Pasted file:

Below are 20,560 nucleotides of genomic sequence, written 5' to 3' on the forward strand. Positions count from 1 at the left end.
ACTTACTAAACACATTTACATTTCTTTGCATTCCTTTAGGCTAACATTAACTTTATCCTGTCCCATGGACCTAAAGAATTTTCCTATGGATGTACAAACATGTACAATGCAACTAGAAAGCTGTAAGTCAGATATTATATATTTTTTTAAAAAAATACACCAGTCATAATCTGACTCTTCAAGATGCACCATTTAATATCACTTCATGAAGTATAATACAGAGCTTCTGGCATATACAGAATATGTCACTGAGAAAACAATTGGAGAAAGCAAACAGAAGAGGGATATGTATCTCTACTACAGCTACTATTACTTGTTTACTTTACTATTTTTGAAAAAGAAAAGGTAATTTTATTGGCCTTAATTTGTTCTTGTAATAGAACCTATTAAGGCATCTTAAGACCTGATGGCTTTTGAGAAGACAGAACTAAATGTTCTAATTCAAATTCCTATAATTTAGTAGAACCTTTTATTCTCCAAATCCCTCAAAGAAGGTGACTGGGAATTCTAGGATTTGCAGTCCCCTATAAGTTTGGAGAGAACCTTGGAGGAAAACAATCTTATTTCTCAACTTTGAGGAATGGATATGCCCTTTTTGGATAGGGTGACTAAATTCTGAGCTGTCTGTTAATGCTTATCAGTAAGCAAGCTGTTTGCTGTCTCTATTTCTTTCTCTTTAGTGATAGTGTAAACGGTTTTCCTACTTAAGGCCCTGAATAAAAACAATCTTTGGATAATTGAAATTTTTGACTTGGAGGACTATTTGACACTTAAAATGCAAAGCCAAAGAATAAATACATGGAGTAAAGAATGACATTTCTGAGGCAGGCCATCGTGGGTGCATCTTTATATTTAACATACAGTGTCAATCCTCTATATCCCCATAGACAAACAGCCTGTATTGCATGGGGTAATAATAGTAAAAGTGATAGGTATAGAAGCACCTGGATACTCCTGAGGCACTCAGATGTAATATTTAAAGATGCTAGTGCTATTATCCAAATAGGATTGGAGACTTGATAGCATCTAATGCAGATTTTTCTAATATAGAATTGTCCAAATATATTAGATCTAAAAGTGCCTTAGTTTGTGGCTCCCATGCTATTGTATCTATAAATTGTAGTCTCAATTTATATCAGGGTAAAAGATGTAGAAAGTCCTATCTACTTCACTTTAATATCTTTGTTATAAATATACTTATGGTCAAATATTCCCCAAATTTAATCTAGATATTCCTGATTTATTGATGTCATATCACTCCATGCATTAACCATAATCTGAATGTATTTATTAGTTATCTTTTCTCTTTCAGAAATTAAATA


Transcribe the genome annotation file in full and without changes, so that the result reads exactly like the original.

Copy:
Below are 20,560 nucleotides of genomic sequence, written 5' to 3' on the forward strand. Positions count from 1 at the left end.
ACTTACTAAACACATTTACATTTCTTTGCATTCCTTTAGGCTAACATTAACTTTATCCTGTCCCATGGACCTAAAGAATTTTCCTATGGATGTACAAACATGTACAATGCAACTAGAAAGCTGTAAGTCAGATATTATATATTTTTTTAAAAAAATACACCAGTCATAATCTGACTCTTCAAGATGCACCATTTAATATCACTTCATGAAGTATAATACAGAGCTTCTGGCATATACAGAATATGTCACTGAGAAAACAATTGGAGAAAGCAAACAGAAGAGGGATATGTATCTCTACTACAGCTACTATTACTTGTTTACTTTACTATTTTTGAAAAAGAAAAGGTAATTTTATTGGCCTTAATTTGTTCTTGTAATAGAACCTATTAAGGCATCTTAAGACCTGATGGCTTTTGAGAAGACAGAACTAAATGTTCTAATTCAAATTCCTATAATTTAGTAGAACCTTTTATTCTCCAAATCCCTCAAAGAAGGTGACTGGGAATTCTAGGATTTGCAGTCCCCTATAAGTTTGGAGAGAACCTTGGAGGAAAACAATCTTATTTCTCAACTTTGAGGAATGGATATGCCCTTTTTGGATAGGGTGACTAAATTCTGAGCTGTCTGTTAATGCTTATCAGTAAGCAAGCTGTTTGCTGTCTCTATTTCTTTCTCTTTAGTGATAGTGTAAACGGTTTTCCTACTTAAGGCCCTGAATAAAAACAATCTTTGGATAATTGAAATTTTTGACTTGGAGGACTATTTGACACTTAAAATGCAAAGCCAAAGAATAAATACATGGAGTAAAGAATGACATTTCTGAGGCAGGCCATCGTGGGTGCATCTTTATATTTAACATACAGTGTCAATCCTCTATATCCCCATAGACAAACAGCCTGTATTGCATGGGGTAATAATAGTAAAAGTGATAGGTATAGAAGCACCTGGATACTCCTGAGGCACTCAGATGTAATATTTAAAGATGCTAGTGCTATTATCCAAATAGGATTGGAGACTTGATAGCATCTAATGCAGATTTTTCTAATATAGAATTGTCCAAATATATTAGATCTAAAAGTGCCTTAGTTTGTGGCTCCCATGCTATTGTATCTATAAATTGTAGTCTCAATTTATATCAGGGTAAAAGATGTAGAAAGTCCTATCTACTTCACTTTAATATCTTTGTTATAAATATACTTATGGTCAAATATTCCCCAAATTTAATCTAGATATTCCTGATTTATTGATGTCATATCACTCCATGCATTAACCATAATCTGAATGTATTTATTAGTTATCTTTTCTCTTTCAGAAATTAAATA